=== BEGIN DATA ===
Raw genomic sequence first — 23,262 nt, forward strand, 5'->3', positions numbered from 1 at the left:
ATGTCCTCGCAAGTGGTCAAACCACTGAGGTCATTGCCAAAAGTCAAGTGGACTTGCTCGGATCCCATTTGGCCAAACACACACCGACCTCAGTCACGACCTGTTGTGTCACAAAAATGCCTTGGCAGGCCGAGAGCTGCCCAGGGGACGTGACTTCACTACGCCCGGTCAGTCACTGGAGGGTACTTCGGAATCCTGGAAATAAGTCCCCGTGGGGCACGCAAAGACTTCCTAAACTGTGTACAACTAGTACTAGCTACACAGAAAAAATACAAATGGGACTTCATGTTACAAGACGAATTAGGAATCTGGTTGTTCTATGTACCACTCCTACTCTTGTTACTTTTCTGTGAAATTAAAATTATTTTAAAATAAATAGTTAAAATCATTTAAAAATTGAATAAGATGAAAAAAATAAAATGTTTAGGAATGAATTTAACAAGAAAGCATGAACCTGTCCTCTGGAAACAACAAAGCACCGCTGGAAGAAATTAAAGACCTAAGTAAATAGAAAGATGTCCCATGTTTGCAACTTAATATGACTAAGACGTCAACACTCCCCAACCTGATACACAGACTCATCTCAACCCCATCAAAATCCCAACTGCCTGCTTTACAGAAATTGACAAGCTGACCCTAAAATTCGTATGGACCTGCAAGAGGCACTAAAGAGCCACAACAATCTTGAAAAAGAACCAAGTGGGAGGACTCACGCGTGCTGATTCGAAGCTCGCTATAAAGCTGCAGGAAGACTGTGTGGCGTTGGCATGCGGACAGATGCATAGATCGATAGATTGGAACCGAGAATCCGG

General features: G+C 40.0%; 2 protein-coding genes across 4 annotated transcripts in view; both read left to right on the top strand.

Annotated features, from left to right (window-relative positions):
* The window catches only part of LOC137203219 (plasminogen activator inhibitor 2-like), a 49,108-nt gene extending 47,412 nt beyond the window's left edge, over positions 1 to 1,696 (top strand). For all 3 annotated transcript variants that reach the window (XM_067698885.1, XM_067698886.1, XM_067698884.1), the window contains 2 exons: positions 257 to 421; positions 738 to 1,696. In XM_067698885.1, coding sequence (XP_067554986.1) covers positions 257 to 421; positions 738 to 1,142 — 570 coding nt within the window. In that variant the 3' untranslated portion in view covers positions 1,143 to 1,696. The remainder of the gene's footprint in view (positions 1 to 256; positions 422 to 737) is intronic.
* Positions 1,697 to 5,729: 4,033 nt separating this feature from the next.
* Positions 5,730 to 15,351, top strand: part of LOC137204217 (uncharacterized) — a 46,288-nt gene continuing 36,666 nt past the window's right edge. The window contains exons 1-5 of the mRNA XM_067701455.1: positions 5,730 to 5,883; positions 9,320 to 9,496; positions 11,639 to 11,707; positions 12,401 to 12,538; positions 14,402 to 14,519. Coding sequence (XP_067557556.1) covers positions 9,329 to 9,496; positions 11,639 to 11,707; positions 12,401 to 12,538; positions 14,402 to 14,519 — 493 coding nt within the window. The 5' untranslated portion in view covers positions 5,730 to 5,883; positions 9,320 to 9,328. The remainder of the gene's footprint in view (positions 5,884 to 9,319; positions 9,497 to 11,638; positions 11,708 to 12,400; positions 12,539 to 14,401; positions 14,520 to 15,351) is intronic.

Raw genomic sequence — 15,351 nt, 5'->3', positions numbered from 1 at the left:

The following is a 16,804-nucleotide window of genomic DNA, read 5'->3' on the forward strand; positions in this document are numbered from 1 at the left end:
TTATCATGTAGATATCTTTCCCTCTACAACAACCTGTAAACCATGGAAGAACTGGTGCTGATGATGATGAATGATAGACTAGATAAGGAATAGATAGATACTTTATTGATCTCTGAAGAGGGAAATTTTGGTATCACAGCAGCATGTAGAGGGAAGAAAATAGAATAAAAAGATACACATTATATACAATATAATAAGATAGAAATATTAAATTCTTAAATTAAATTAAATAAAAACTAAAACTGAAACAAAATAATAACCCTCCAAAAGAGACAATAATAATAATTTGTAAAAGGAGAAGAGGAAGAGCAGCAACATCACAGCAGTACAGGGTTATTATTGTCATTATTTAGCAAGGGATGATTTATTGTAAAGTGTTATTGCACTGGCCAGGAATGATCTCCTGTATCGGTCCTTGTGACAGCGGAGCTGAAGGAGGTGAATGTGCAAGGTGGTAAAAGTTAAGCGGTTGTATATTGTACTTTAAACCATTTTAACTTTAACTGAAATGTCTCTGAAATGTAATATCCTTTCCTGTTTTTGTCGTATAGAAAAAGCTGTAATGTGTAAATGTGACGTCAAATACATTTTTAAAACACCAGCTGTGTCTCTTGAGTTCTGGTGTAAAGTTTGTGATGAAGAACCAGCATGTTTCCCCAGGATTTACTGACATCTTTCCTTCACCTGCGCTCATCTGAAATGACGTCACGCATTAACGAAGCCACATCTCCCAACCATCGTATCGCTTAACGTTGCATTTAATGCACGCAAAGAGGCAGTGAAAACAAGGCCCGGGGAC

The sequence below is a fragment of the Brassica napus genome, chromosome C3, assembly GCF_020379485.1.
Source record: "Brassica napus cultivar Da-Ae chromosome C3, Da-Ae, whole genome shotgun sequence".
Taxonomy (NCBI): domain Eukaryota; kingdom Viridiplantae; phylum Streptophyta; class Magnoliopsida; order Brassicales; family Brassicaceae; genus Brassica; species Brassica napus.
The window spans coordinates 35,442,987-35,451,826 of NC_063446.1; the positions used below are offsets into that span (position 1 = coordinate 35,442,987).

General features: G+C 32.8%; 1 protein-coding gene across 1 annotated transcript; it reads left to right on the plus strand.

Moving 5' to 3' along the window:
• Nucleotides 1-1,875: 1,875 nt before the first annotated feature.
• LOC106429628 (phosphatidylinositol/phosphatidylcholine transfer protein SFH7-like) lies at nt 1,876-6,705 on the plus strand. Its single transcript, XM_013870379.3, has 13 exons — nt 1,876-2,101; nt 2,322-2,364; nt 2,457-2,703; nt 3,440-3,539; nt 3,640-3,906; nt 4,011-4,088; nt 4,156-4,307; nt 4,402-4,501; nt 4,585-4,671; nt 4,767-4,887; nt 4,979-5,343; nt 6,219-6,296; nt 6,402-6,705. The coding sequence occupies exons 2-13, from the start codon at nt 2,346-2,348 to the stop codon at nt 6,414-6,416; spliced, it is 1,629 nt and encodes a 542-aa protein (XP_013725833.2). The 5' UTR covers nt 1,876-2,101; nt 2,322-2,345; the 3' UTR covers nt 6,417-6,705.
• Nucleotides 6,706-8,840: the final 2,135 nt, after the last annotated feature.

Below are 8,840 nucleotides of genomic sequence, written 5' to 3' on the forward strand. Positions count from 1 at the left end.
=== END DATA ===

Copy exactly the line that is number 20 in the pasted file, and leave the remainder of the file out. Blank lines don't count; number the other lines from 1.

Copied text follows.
Below are 8,840 nucleotides of genomic sequence, written 5' to 3' on the forward strand. Positions count from 1 at the left end.